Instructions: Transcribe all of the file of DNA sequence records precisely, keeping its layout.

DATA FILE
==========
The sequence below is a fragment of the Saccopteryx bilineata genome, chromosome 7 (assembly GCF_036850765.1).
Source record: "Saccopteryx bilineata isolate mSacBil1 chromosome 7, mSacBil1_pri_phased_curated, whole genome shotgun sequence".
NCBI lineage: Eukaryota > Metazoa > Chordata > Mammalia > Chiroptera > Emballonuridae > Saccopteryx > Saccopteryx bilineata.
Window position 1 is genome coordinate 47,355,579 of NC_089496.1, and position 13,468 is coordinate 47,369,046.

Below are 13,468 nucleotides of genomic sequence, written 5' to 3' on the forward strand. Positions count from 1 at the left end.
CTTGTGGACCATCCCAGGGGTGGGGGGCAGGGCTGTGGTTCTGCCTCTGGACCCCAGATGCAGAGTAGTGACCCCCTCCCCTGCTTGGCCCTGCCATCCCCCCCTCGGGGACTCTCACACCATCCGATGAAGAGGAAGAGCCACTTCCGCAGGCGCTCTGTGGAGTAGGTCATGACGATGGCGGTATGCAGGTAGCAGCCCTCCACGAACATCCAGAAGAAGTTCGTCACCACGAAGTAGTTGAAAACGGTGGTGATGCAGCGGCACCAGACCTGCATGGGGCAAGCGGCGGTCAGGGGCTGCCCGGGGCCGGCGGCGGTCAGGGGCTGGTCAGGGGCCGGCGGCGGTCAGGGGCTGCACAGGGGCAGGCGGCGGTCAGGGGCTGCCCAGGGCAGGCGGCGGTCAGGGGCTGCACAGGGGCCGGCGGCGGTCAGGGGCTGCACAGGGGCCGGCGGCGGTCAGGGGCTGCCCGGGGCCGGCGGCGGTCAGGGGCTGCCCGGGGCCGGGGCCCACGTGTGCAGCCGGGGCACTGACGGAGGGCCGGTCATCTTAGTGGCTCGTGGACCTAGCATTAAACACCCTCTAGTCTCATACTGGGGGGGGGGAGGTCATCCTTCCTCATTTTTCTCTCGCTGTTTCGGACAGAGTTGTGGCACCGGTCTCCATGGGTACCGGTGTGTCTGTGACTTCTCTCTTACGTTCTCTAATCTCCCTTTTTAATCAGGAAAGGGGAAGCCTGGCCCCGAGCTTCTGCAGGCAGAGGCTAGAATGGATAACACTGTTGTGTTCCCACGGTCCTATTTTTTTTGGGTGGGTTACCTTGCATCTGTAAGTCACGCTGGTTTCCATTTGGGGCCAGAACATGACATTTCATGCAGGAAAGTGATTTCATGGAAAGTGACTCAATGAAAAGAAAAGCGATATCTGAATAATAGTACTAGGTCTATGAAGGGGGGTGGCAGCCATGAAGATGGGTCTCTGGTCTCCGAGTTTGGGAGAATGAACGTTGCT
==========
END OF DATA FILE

The sequence below is a fragment of the Saccopteryx bilineata genome, chromosome 7 (assembly GCF_036850765.1).
Source record: "Saccopteryx bilineata isolate mSacBil1 chromosome 7, mSacBil1_pri_phased_curated, whole genome shotgun sequence".
NCBI lineage: Eukaryota > Metazoa > Chordata > Mammalia > Chiroptera > Emballonuridae > Saccopteryx > Saccopteryx bilineata.
Window position 1 is genome coordinate 47,355,579 of NC_089496.1, and position 13,468 is coordinate 47,369,046.

Below are 13,468 nucleotides of genomic sequence, written 5' to 3' on the forward strand. Positions count from 1 at the left end.
CTTGTGGACCATCCCAGGGGTGGGGGGCAGGGCTGTGGTTCTGCCTCTGGACCCCAGATGCAGAGTAGTGACCCCCTCCCCTGCTTGGCCCTGCCATCCCCCCCTCGGGGACTCTCACACCATCCGATGAAGAGGAAGAGCCACTTCCGCAGGCGCTCTGTGGAGTAGGTCATGACGATGGCGGTATGCAGGTAGCAGCCCTCCACGAACATCCAGAAGAAGTTCGTCACCACGAAGTAGTTGAAAACGGTGGTGATGCAGCGGCACCAGACCTGCATGGGGCAAGCGGCGGTCAGGGGCTGCCCGGGGCCGGCGGCGGTCAGGGGCTGGTCAGGGGCCGGCGGCGGTCAGGGGCTGCACAGGGGCAGGCGGCGGTCAGGGGCTGCCCAGGGCAGGCGGCGGTCAGGGGCTGCACAGGGGCCGGCGGCGGTCAGGGGCTGCACAGGGGCCGGCGGCGGTCAGGGGCTGCCCGGGGCCGGCGGCGGTCAGGGGCTGCCCGGGGCCGGGGCCCACGTGTGCAGCCGGGGCACTGACGGAGGGCCGGTCATCTTAGTGGCTCGTGGACCTAGCATTAAACACCCTCTAGTCTCATACTGGGGGGGGGGAGGTCATCCTTCCTCATTTTTCTCTCGCTGTTTCGGACAGAGTTGTGGCACCGGTCTCCATGGGTACCGGTGTGTCTGTGACTTCTCTCTTACGTTCTCTAATCTCCCTTTTTAATCAGGAAAGGGGAAGCCTGGCCCCGAGCTTCTGCAGGCAGAGGCTAGAATGGATAACACTGTTGTGTTCCCACGGTCCTATTTTTTTTGGGTGGGTTACCTTGCATCTGTAAGTCACGCTGGTTTCCATTTGGGGCCAGAACATGACATTTCATGCAGGAAAGTGATTTCATGGAAAGTGACTCAATGAAAAGAAAAGCGATATCTGAATAATAGTACTAGGTCTATGAAGGGGGGTGGCAGCCATGAAGATGGGTCTCTGGTCTCCGAGTTTGGGAGAATGAACGTTGCT